Jerome Shea December 4, 2011 Weekend Wonk
Readers of this space know that I teach classical tropes every fall (see “Tropes”). The basic assignment that I give my trope babies is a “lemon squeeze” of a passage—identify all the tropes that you can—and I usually pick out something that is reliably rich with tropes: poetic prose perhaps, or oratorical prose (Lincoln, Kennedy, King, etc.). But tropes are where you find them and the other week the trope babies and I had a go at one of my all time favorite comic strips, just one example from Bill Watterson’s brilliant Calvin and Hobbes series. I hope you will be surprised at all the tropes we teased out of it. Tropes are as hardworking now as they were in Aristotle’s or Cicero’s day. And they are still great fun.
Just to get you up to speed, tropes are turns of phrase, fancy things you can do with words and phrases: chiasmus, hyperbaton, anaphora, anadiplosis.* But they also include argumentative strategies, amplifying strategies, and more. Think of all the strategies that a good lawyer would employ in her summation to the jury. Or that a politician, trying to hang onto his job, would fall back on.
So. Here is Calvin ragging his dad. Calvin talks like no kid ever did, but Dad, unlike most dads in comic strips, is no slouch himself. He is a cool adversary; he may be a foil, but he’s not a fool. And the mom is just…well, she’s Mom, the bemused observer.
I would sum up this strip with a very serviceable term that Aristotle never knew—chutzpa—though the Greeks must have been aware of the concept (impudence, effrontery). Oddly, I can’t find a trope that captures that same idea sufficiently. And there are scarcely any tropes of word or phrase here (see above, chiasmus, anaphora, and the like) unless we try to put a name to the elevated diction that Calvin uses in the first panel. The best I can do is to say that it is the opposite of aphelia, plain speech. Well, wait, I suppose bomphiologia is not too wide of the mark (think “bombastic”), or even macrologia, and it is nicely undercut by that final slangy “botched.”
Clearly insultatio, which needs no translation, figures twice in this exchange, first in Calvin’s question and then in his dad’s adroit reply. An exchange like this, a kind of thrust and counter thrust, is called anticategoria (were the first attack unanswered, we would have categoria). On second thought, categoria may be a bit too strong in characterizing Calvin’s question. Perhaps accusatio, which also needs no translation, will do. Apodixis—referring to generally accepted principles—might work here, too, in that the point that Calvin is raising, one generation’s trying to redeem itself by means of the next, is hardly a new idea. It is a stock idea, in fact, for armchair shrinks.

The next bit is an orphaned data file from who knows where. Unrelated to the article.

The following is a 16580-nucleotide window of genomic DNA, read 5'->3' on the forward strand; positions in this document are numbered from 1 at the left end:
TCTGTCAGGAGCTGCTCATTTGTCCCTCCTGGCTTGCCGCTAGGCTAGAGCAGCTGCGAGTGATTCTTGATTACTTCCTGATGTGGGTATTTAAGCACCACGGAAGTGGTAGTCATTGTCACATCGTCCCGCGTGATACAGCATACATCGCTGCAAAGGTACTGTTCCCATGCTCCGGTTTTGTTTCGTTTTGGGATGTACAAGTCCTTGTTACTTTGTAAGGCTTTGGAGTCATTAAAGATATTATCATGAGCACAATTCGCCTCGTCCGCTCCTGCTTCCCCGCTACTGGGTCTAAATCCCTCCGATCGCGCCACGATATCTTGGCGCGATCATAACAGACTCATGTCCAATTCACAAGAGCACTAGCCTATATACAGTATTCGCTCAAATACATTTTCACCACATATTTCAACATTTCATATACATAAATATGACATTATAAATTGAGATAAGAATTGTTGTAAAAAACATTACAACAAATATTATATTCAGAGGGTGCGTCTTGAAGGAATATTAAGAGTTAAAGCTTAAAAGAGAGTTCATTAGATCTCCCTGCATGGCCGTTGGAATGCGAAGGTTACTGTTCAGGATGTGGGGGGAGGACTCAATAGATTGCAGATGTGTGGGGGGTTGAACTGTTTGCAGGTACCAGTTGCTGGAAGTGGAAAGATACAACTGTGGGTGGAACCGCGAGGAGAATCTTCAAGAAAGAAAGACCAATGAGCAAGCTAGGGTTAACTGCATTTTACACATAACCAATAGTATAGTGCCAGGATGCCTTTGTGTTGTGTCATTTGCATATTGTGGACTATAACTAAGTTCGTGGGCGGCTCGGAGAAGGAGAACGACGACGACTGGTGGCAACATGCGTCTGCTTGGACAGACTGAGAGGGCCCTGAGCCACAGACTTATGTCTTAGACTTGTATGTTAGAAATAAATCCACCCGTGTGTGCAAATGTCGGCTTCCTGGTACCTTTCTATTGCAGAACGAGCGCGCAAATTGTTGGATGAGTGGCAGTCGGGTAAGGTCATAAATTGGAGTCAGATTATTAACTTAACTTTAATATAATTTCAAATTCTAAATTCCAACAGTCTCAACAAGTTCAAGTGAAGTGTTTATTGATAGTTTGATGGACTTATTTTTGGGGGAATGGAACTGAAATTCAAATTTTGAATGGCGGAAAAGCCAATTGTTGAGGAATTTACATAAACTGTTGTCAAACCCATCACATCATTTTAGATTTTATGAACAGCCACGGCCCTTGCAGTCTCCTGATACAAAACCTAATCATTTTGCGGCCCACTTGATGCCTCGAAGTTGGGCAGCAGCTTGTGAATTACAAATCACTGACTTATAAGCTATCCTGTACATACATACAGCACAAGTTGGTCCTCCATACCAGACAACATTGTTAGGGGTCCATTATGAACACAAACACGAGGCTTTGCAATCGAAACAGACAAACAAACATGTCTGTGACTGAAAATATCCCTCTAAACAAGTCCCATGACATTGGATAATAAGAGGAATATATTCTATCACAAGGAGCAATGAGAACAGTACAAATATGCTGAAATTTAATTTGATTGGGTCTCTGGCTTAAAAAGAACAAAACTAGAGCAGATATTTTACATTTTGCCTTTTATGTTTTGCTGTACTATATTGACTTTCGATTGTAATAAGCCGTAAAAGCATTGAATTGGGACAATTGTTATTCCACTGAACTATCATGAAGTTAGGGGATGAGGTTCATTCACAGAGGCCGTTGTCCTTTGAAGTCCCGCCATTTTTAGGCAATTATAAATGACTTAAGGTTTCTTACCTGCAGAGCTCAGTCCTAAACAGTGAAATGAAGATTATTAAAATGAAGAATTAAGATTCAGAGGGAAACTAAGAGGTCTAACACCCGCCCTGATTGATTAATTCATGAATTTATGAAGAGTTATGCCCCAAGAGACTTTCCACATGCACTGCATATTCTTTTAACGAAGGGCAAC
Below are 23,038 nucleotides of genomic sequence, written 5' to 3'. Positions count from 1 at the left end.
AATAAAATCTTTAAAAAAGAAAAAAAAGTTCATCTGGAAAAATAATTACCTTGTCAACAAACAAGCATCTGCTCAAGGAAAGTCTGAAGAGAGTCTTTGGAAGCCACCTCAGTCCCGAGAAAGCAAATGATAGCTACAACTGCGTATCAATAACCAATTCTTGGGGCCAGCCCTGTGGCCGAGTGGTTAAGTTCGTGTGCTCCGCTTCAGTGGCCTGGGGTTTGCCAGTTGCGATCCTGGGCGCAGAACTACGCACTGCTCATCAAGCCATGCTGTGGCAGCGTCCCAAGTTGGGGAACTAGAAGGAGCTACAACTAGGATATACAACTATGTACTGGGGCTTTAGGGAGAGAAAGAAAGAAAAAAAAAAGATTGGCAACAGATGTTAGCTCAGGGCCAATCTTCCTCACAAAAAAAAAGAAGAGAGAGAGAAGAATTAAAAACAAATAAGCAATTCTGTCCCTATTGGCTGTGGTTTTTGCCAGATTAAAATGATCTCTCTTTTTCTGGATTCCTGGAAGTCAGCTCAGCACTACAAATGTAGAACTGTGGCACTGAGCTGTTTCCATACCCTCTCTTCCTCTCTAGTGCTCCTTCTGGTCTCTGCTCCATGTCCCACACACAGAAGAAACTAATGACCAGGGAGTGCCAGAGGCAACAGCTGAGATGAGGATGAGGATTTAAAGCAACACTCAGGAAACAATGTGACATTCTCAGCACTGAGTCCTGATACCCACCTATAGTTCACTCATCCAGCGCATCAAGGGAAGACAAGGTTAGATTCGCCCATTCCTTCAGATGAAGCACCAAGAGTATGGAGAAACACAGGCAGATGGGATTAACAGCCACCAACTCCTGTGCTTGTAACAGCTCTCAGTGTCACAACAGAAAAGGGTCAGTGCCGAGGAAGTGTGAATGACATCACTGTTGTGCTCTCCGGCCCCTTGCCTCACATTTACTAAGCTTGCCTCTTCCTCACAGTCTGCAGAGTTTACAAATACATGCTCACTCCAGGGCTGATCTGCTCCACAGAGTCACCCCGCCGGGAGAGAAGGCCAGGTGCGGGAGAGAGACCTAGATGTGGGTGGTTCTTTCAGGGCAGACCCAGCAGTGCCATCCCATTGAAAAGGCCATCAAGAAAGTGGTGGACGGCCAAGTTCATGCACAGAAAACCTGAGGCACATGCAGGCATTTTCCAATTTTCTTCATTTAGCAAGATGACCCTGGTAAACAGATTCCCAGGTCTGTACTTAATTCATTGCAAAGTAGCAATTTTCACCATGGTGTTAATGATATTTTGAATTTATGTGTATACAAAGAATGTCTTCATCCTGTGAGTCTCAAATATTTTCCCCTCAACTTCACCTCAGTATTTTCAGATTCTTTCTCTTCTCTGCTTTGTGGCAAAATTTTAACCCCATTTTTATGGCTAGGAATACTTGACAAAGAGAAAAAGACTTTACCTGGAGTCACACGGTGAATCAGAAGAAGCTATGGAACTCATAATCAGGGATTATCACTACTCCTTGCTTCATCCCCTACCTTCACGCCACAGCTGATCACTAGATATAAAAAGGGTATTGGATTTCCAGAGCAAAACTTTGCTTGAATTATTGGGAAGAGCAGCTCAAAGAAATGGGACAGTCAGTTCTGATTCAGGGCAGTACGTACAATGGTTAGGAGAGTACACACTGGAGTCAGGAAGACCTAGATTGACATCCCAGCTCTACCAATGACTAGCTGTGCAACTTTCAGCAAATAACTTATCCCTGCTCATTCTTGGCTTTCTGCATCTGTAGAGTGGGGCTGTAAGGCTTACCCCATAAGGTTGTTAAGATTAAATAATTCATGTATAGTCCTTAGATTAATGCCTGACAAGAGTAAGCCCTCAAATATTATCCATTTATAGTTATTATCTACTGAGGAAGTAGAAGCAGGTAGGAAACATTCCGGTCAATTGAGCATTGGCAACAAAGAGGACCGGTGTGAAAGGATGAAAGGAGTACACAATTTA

But epiplexis carries the day in that first panel. One of at least a half dozen question tropes, it mean asking a question to upbraid or reproach. (“Were you born stupid or did you have to work up to it?”) As with erotesis, the classic “rhetorical question,” Calvin pretends he is looking for an answer when he really isn’t. He is just poking the old man with a not very blunt stick. And certainly Dad is not going to say, “Gee, I guess I am.” If he did, we would have no comic strip.
Instead, he makes an understated, sarcastic reply, which is called chleuasmos. He begins with a hypothesis (“If I were”) and then demolishes it with antithesis—“You can bet I’d be re-evaluating my strategy,” an ironic (ironia, sarcasmus) twist on the basic “if/then” form. Touché!
That alone would be a grand joke, but Watterson is not finished (who ever heard of a two panel strip?). Calvin runs to his mother and whines, “Mom, Dad keeps insulting me.” This is called mempsis (not to be confused with the city in Egypt…or Tennessee): complaining of injuries and (by implication) pleading for redress.
Now that’s chutzpa!
*Chiasmus: the “abba” trope (“the incredibly practical and the practically incredible”). Hyperbaton: changing usual word order (“strong you must be, Luke Skywalker”). Anaphora: beginning successive sentences with the same phrase. Anadiplosis: Beginning a clause with the same word or phrase with which the previous one ended (“we need a few good men, men who…”).
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